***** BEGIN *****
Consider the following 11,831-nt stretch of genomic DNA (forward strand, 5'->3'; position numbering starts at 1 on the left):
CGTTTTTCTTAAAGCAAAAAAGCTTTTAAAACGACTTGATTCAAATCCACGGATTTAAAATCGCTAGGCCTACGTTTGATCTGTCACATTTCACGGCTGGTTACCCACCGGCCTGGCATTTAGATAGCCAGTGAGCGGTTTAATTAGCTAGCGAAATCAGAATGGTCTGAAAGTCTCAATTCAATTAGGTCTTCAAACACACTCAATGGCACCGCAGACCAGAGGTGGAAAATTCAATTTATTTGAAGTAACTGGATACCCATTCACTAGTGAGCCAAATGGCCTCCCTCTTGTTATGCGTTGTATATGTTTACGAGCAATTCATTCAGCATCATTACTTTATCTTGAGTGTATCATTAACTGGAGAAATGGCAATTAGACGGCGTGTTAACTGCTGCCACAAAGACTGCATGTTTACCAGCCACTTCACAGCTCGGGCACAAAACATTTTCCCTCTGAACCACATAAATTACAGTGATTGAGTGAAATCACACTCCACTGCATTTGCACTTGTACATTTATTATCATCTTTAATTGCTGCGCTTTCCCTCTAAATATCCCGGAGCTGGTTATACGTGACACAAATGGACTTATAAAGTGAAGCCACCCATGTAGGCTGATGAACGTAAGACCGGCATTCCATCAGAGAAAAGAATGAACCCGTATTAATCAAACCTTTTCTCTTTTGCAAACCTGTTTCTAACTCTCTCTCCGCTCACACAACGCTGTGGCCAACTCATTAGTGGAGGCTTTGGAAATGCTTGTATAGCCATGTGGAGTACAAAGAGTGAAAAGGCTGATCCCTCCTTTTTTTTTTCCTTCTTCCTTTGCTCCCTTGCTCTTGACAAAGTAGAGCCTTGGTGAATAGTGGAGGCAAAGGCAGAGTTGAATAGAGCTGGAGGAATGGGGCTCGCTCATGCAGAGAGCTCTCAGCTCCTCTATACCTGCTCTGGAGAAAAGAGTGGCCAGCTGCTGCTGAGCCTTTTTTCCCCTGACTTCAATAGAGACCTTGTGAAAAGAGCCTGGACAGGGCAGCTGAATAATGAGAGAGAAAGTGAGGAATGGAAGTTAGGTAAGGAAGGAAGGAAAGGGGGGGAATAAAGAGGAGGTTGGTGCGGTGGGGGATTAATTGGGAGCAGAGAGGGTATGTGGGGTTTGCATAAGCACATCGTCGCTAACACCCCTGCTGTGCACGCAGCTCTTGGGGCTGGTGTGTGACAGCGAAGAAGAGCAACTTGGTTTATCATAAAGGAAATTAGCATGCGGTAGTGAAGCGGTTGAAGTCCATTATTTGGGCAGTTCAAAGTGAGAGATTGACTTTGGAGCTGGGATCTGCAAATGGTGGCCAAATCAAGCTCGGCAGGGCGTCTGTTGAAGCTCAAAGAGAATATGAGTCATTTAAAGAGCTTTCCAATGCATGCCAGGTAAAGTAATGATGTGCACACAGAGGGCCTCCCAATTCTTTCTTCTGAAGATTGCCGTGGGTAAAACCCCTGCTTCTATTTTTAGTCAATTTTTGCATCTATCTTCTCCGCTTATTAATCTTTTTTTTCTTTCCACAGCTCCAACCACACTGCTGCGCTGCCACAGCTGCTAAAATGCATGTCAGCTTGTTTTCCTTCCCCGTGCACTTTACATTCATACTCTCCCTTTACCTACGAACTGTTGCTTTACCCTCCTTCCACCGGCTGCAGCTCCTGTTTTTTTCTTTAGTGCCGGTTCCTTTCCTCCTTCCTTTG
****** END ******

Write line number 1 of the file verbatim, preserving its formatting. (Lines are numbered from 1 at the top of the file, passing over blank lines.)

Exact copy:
Consider the following 11,831-nt stretch of genomic DNA (forward strand, 5'->3'; position numbering starts at 1 on the left):